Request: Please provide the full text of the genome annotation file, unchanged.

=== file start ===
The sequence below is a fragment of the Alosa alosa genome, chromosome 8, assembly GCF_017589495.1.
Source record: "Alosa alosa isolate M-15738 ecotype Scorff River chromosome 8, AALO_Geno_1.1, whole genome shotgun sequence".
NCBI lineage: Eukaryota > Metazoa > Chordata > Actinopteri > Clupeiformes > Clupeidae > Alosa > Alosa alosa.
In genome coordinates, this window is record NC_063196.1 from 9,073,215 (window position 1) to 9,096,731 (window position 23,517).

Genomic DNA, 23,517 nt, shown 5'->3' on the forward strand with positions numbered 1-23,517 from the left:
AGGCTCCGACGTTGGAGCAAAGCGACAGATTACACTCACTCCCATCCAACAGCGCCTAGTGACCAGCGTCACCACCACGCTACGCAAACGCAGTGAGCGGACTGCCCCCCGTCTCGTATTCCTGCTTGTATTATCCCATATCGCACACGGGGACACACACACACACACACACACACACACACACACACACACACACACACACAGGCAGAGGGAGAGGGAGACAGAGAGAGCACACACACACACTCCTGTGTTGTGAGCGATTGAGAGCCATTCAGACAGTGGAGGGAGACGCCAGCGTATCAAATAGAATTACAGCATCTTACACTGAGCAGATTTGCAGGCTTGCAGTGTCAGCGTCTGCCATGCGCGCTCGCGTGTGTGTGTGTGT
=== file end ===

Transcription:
The sequence below is a fragment of the Alosa alosa genome, chromosome 8, assembly GCF_017589495.1.
Source record: "Alosa alosa isolate M-15738 ecotype Scorff River chromosome 8, AALO_Geno_1.1, whole genome shotgun sequence".
NCBI lineage: Eukaryota > Metazoa > Chordata > Actinopteri > Clupeiformes > Clupeidae > Alosa > Alosa alosa.
In genome coordinates, this window is record NC_063196.1 from 9,073,215 (window position 1) to 9,096,731 (window position 23,517).

Genomic DNA, 23,517 nt, shown 5'->3' on the forward strand with positions numbered 1-23,517 from the left:
AGGCTCCGACGTTGGAGCAAAGCGACAGATTACACTCACTCCCATCCAACAGCGCCTAGTGACCAGCGTCACCACCACGCTACGCAAACGCAGTGAGCGGACTGCCCCCCGTCTCGTATTCCTGCTTGTATTATCCCATATCGCACACGGGGACACACACACACACACACACACACACACACACACACACACACACACACACAGGCAGAGGGAGAGGGAGACAGAGAGAGCACACACACACACTCCTGTGTTGTGAGCGATTGAGAGCCATTCAGACAGTGGAGGGAGACGCCAGCGTATCAAATAGAATTACAGCATCTTACACTGAGCAGATTTGCAGGCTTGCAGTGTCAGCGTCTGCCATGCGCGCTCGCGTGTGTGTGTGTGT